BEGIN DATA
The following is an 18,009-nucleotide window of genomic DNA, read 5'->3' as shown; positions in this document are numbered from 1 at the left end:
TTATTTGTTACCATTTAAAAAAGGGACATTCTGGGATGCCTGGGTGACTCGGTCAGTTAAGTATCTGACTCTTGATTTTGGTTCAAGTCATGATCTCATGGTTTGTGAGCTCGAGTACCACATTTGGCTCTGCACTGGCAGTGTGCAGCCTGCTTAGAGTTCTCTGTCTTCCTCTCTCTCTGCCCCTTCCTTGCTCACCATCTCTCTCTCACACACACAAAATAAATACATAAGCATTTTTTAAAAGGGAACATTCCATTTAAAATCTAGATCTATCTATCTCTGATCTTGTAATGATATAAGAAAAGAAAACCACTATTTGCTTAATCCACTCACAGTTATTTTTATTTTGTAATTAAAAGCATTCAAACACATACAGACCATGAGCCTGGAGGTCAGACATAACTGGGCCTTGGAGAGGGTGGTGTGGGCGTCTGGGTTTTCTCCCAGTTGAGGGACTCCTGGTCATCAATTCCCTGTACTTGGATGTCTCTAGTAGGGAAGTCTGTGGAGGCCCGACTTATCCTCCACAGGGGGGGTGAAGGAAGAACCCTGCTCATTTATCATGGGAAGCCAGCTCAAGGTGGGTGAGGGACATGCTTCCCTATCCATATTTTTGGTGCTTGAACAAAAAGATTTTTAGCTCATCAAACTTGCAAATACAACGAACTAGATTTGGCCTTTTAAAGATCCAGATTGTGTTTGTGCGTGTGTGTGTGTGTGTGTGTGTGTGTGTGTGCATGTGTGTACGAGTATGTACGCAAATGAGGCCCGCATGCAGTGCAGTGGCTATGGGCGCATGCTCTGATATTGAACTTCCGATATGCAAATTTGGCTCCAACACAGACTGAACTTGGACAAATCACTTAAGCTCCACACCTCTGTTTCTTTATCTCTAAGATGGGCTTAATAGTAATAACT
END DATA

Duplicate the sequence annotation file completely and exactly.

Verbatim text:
The following is an 18,009-nucleotide window of genomic DNA, read 5'->3' as shown; positions in this document are numbered from 1 at the left end:
TTATTTGTTACCATTTAAAAAAGGGACATTCTGGGATGCCTGGGTGACTCGGTCAGTTAAGTATCTGACTCTTGATTTTGGTTCAAGTCATGATCTCATGGTTTGTGAGCTCGAGTACCACATTTGGCTCTGCACTGGCAGTGTGCAGCCTGCTTAGAGTTCTCTGTCTTCCTCTCTCTCTGCCCCTTCCTTGCTCACCATCTCTCTCTCACACACACAAAATAAATACATAAGCATTTTTTAAAAGGGAACATTCCATTTAAAATCTAGATCTATCTATCTCTGATCTTGTAATGATATAAGAAAAGAAAACCACTATTTGCTTAATCCACTCACAGTTATTTTTATTTTGTAATTAAAAGCATTCAAACACATACAGACCATGAGCCTGGAGGTCAGACATAACTGGGCCTTGGAGAGGGTGGTGTGGGCGTCTGGGTTTTCTCCCAGTTGAGGGACTCCTGGTCATCAATTCCCTGTACTTGGATGTCTCTAGTAGGGAAGTCTGTGGAGGCCCGACTTATCCTCCACAGGGGGGGTGAAGGAAGAACCCTGCTCATTTATCATGGGAAGCCAGCTCAAGGTGGGTGAGGGACATGCTTCCCTATCCATATTTTTGGTGCTTGAACAAAAAGATTTTTAGCTCATCAAACTTGCAAATACAACGAACTAGATTTGGCCTTTTAAAGATCCAGATTGTGTTTGTGCGTGTGTGTGTGTGTGTGTGTGTGTGTGTGTGCATGTGTGTACGAGTATGTACGCAAATGAGGCCCGCATGCAGTGCAGTGGCTATGGGCGCATGCTCTGATATTGAACTTCCGATATGCAAATTTGGCTCCAACACAGACTGAACTTGGACAAATCACTTAAGCTCCACACCTCTGTTTCTTTATCTCTAAGATGGGCTTAATAGTAATAACT